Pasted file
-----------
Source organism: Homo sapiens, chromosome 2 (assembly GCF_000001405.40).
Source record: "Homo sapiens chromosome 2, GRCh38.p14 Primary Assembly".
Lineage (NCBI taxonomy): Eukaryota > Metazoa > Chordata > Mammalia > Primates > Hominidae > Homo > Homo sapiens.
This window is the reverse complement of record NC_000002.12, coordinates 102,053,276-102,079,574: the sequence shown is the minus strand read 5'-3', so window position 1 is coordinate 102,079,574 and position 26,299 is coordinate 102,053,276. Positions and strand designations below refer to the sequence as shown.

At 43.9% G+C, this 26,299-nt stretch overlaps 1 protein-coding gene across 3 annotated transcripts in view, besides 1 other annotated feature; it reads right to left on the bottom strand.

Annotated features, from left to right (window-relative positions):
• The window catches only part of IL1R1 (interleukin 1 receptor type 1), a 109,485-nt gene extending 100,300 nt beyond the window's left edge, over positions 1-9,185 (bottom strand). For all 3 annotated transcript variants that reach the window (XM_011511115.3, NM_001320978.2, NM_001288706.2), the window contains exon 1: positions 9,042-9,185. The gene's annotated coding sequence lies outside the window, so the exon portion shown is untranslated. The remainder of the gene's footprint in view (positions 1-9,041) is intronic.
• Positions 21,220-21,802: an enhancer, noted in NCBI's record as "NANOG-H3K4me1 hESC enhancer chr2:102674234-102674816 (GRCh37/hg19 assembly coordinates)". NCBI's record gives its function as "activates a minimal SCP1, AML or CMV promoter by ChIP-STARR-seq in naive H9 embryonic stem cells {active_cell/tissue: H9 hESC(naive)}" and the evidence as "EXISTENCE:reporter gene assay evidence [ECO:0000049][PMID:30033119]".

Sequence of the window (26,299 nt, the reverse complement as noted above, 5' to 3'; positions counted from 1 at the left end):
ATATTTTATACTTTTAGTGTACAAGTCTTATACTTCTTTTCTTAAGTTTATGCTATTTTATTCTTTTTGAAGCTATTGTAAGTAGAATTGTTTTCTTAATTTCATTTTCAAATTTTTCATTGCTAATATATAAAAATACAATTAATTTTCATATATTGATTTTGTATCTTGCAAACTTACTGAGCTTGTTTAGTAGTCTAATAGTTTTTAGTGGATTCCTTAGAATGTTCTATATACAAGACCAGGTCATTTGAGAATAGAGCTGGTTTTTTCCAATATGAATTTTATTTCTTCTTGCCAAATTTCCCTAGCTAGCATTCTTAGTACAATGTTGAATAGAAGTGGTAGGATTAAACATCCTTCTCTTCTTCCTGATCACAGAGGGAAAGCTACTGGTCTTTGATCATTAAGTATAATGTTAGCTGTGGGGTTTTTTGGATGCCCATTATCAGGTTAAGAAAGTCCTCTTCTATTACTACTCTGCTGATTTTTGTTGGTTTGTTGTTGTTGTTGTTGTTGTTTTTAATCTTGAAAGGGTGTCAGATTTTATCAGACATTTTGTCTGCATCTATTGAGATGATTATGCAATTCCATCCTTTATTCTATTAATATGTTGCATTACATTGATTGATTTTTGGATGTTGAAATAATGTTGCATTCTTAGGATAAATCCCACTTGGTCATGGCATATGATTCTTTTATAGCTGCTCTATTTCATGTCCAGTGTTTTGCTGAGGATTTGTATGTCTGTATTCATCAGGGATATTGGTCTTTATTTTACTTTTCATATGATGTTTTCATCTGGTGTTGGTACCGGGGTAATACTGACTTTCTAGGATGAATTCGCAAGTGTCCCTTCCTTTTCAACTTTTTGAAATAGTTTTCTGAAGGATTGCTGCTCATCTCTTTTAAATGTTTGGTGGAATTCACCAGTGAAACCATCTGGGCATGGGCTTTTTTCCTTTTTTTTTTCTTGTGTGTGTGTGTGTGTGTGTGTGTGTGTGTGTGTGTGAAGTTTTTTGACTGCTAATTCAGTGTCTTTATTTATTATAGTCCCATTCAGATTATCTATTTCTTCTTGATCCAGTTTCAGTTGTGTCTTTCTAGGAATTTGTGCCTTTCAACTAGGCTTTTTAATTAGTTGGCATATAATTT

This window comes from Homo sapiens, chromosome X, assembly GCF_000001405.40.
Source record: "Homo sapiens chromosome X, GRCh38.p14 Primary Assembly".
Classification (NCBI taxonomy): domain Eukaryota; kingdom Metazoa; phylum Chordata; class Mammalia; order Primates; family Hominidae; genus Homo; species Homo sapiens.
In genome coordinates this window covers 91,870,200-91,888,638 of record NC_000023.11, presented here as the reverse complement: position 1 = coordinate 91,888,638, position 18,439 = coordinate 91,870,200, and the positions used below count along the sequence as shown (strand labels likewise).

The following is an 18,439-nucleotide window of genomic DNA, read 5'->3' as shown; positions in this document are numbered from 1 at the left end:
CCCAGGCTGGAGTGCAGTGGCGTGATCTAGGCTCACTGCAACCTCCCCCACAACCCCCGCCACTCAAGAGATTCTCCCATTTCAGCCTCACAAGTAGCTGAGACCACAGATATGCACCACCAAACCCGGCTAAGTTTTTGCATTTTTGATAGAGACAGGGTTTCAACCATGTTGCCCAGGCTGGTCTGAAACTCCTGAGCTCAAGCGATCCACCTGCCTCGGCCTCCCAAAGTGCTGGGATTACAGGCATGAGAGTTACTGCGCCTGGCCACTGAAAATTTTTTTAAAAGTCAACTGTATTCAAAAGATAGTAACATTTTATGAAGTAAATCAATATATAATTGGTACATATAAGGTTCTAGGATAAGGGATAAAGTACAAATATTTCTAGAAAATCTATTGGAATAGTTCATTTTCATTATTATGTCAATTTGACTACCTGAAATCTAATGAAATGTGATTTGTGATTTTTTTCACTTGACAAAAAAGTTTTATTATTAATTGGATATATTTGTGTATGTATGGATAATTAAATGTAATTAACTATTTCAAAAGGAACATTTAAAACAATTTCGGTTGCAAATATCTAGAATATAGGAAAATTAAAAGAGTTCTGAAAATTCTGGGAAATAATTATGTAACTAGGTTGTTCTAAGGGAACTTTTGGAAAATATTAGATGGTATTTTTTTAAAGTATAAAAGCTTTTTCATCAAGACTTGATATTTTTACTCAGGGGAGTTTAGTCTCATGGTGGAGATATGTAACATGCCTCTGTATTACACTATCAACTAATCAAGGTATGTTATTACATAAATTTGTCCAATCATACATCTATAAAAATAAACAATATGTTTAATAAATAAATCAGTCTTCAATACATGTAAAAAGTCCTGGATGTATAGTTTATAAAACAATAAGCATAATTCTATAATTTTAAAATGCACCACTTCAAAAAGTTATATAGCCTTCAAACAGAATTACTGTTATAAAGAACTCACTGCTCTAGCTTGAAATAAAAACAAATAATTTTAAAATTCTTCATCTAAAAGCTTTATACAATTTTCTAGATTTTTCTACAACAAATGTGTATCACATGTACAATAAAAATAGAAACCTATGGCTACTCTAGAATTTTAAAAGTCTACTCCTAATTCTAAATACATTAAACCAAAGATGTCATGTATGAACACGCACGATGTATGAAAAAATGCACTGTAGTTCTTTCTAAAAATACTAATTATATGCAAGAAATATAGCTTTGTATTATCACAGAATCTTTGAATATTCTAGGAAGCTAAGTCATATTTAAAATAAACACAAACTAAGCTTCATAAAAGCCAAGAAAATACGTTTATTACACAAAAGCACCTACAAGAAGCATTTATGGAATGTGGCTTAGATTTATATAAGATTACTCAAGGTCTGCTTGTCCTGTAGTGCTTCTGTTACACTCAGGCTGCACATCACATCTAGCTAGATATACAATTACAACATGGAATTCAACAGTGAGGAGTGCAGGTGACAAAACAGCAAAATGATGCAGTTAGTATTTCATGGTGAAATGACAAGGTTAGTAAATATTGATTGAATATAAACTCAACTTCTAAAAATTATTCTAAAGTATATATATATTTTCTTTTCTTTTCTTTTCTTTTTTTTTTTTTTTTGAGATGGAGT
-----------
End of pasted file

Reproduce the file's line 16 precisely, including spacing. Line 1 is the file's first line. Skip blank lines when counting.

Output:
CCCAGGCTGGAGTGCAGTGGCGTGATCTAGGCTCACTGCAACCTCCCCCACAACCCCCGCCACTCAAGAGATTCTCCCATTTCAGCCTCACAAGTAGCTGAGACCACAGATATGCACCACCAAACCCGGCTAAGTTTTTGCATTTTTGATAGAGACAGGGTTTCAACCATGTTGCCCAGGCTGGTCTGAAACTCCTGAGCTCAAGCGATCCACCTGCCTCGGCCTCCCAAAGTGCTGGGATTACAGGCATGAGAGTTACTGCGCCTGGCCACTGAAAATTTTTTTAAAAGTCAACTGTATTCAAAAGATAGTAACATTTTATGAAGTAAATCAATATATAATTGGTACATATAAGGTTCTAGGATAAGGGATAAAGTACAAATATTTCTAGAAAATCTATTGGAATAGTTCATTTTCATTATTATGTCAATTTGACTACCTGAAATCTAATGAAATGTGATTTGTGATTTTTTTCACTTGACAAAAAAGTTTTATTATTAATTGGATATATTTGTGTATGTATGGATAATTAAATGTAATTAACTATTTCAAAAGGAACATTTAAAACAATTTCGGTTGCAAATATCTAGAATATAGGAAAATTAAAAGAGTTCTGAAAATTCTGGGAAATAATTATGTAACTAGGTTGTTCTAAGGGAACTTTTGGAAAATATTAGATGGTATTTTTTTAAAGTATAAAAGCTTTTTCATCAAGACTTGATATTTTTACTCAGGGGAGTTTAGTCTCATGGTGGAGATATGTAACATGCCTCTGTATTACACTATCAACTAATCAAGGTATGTTATTACATAAATTTGTCCAATCATACATCTATAAAAATAAACAATATGTTTAATAAATAAATCAGTCTTCAATACATGTAAAAAGTCCTGGATGTATAGTTTATAAAACAATAAGCATAATTCTATAATTTTAAAATGCACCACTTCAAAAAGTTATATAGCCTTCAAACAGAATTACTGTTATAAAGAACTCACTGCTCTAGCTTGAAATAAAAACAAATAATTTTAAAATTCTTCATCTAAAAGCTTTATACAATTTTCTAGATTTTTCTACAACAAATGTGTATCACATGTACAATAAAAATAGAAACCTATGGCTACTCTAGAATTTTAAAAGTCTACTCCTAATTCTAAATACATTAAACCAAAGATGTCATGTATGAACACGCACGATGTATGAAAAAATGCACTGTAGTTCTTTCTAAAAATACTAATTATATGCAAGAAATATAGCTTTGTATTATCACAGAATCTTTGAATATTCTAGGAAGCTAAGTCATATTTAAAATAAACACAAACTAAGCTTCATAAAAGCCAAGAAAATACGTTTATTACACAAAAGCACCTACAAGAAGCATTTATGGAATGTGGCTTAGATTTATATAAGATTACTCAAGGTCTGCTTGTCCTGTAGTGCTTCTGTTACACTCAGGCTGCACATCACATCTAGCTAGATATACAATTACAACATGGAATTCAACAGTGAGGAGTGCAGGTGACAAAACAGCAAAATGATGCAGTTAGTATTTCATGGTGAAATGACAAGGTTAGTAAATATTGATTGAATATAAACTCAACTTCTAAAAATTATTCTAAAGTATATATATATTTTCTTTTCTTTTCTTTTCTTTTTTTTTTTTTTTTGAGATGGAGT